During the third state-of-the-nation address of President Duterte, the populist leader recognized the right of innocent passage and the air above the artificial islands. Only this month, the Philippine military aircraft grieved over intimidation after receiving at least 46 times warnings since the second half of 2017. Presidential spokesman Harry Roque boldly spewed to the media that the Chinese cannot stop unfazed Filipino pilots who expressed unfathomable nationalism by willing to die for the sake of asserting sovereignty while patrolling the skies of Philippine-claimed territories. 

South China Sea, a portion of it claimed by Filipinos as the West Philippine Sea, is a geopolitical tinderbox bearing profound strategic value and opulent natural resources. A code of conduct in the militarized zone should be agreed upon by claimant-countries. After the July 2016 arbitration award in favour of the Philippines gained a momentum, the jarring road to finalize and adopt a code of conduct in the South China Sea between China and members of the Association of Southeast Asian Nations (Asean) slow motioned. Described as a holy grail, signifying a high desire but unattainable direction, that may be used by China to legalize its hegemonic trajectories while subverting the spirit of the code of conduct. Hence, the appeal to multilateral consensus-based decision-making order should progress geared towards a rules-based norms in the South China Sea that covers the right to exercise freedom of overflight over the international airspace.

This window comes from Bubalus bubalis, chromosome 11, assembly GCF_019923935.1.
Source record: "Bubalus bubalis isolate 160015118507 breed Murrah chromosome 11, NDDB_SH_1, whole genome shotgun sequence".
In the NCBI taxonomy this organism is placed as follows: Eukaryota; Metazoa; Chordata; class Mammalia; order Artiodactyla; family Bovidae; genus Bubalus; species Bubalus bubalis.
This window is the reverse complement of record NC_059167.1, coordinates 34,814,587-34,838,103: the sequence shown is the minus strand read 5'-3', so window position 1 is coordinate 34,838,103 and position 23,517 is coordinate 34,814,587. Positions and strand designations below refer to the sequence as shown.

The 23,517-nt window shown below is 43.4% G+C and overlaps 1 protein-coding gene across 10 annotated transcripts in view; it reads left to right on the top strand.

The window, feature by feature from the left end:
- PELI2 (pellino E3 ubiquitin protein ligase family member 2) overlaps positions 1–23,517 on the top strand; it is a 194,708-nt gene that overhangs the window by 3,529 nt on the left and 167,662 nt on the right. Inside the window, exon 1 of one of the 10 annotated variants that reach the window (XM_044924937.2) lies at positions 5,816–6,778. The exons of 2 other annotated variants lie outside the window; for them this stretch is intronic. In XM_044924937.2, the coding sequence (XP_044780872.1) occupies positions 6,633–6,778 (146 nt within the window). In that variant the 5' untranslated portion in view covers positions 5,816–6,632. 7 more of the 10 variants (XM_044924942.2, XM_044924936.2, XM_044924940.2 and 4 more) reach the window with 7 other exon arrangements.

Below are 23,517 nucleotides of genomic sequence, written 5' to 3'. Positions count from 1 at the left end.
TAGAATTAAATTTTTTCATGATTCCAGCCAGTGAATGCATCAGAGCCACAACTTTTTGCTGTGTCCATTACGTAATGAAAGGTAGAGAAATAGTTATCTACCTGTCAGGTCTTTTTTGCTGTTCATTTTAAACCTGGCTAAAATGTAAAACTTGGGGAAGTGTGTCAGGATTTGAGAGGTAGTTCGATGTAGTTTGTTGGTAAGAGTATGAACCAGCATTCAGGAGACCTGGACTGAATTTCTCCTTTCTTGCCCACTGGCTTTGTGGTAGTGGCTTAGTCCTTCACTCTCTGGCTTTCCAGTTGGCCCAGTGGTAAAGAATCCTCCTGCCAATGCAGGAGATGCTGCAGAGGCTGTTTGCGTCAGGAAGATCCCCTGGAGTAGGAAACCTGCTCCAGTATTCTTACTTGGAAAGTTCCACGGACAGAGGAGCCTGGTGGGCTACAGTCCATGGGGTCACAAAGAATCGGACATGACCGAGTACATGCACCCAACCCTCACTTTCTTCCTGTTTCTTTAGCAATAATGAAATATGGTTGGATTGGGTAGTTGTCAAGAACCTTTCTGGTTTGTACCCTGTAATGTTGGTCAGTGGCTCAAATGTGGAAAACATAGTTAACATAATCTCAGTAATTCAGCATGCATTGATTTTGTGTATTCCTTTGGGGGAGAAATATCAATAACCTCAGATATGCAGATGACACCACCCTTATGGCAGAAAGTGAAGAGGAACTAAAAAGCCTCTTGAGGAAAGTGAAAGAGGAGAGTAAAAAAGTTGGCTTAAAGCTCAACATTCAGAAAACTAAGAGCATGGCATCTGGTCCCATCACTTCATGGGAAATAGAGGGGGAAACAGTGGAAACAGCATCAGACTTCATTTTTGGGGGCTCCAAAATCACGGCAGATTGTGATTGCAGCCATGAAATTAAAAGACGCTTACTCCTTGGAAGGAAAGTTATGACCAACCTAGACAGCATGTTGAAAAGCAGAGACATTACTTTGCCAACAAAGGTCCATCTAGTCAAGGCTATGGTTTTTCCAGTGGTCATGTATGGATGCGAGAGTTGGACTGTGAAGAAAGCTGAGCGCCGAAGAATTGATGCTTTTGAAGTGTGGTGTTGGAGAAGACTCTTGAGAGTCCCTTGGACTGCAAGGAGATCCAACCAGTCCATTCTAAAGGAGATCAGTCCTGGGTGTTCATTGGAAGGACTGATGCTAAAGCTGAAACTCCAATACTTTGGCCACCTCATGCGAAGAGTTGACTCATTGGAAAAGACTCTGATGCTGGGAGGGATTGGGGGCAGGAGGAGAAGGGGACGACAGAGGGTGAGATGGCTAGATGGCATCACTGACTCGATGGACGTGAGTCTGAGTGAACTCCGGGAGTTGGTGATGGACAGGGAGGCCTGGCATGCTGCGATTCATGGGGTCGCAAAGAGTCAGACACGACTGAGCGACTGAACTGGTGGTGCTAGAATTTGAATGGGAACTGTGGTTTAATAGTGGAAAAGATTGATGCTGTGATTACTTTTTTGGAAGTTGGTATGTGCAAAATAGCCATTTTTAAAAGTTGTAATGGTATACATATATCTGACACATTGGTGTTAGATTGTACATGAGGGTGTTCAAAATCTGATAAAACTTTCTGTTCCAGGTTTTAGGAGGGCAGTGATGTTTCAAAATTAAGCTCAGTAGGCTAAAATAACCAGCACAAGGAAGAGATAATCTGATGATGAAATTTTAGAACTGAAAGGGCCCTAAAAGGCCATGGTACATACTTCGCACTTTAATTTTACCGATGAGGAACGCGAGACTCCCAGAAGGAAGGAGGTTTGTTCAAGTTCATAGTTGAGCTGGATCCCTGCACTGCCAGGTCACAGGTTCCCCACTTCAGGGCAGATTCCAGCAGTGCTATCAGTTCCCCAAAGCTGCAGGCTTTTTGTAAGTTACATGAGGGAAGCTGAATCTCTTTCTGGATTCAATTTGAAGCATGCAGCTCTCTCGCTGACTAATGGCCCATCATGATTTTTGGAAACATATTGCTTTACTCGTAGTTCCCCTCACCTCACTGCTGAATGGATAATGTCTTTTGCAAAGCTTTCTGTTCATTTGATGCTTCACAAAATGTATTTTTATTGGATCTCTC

Thursday, August 2, 2018

Philippines’ War on Drugs: Punitive or Restorative?

Photo from CNN Philippines
By Chester B Cabalza

Blogger's Notes:
Commentary of an Academic 
(Copyright @ 2018 by Chester B Cabalza. All Rights Reserved).

In the third State of the Nation Address (SONA) of President Rodrigo Duterte this year, he bluntly began his litany of reform by spewing his adamant rhetoric on the war on drugs which for him resulted in the seizure of illegal drugs worth billions of pesos, and confidently declared, “I can only shudder at the harm that those drugs could have caused had they reached the street of every province, city, municipality, barangay and community throughout the country.”

His banner policy on the Philippine drug war has ascended into the spotlight when Duterte was elected as president in June 2016. This promise he made as the longest mayor of Davao City became his legacy in Mindanao’s largest city. Putting interest on the drug problem in the Philippines, the strongman’s heightened crack down using a punitive enforcement of law resulted to the surrender of almost two million illicit drug users to the government. It also caught the attention of the Human Rights Watch when almost 12,000 Filipinos died from police operations and alleged systemic extrajudicial executions since he assumed office. Early in February, the International Criminal Court (ICC) based at The Hague denounced the killings linked to the Philippine drug war and initiated a preliminary investigation which the firebrand Southeast Asian leader halted.

Thus, he sharply uttered in his SONA speech, “And when illegal drug operations turn nasty and bloody, advocates of human rights lash at—and pillory—our law enforcers and this administration to no end. Sadly, I have yet to hear really howls of protest from the human rights advocates and church leaders against drug-lordism, drug dealing and drug pushing as forceful and vociferous as the ones directed against the alleged errant [law] enforcers in the fight against this social scourge.”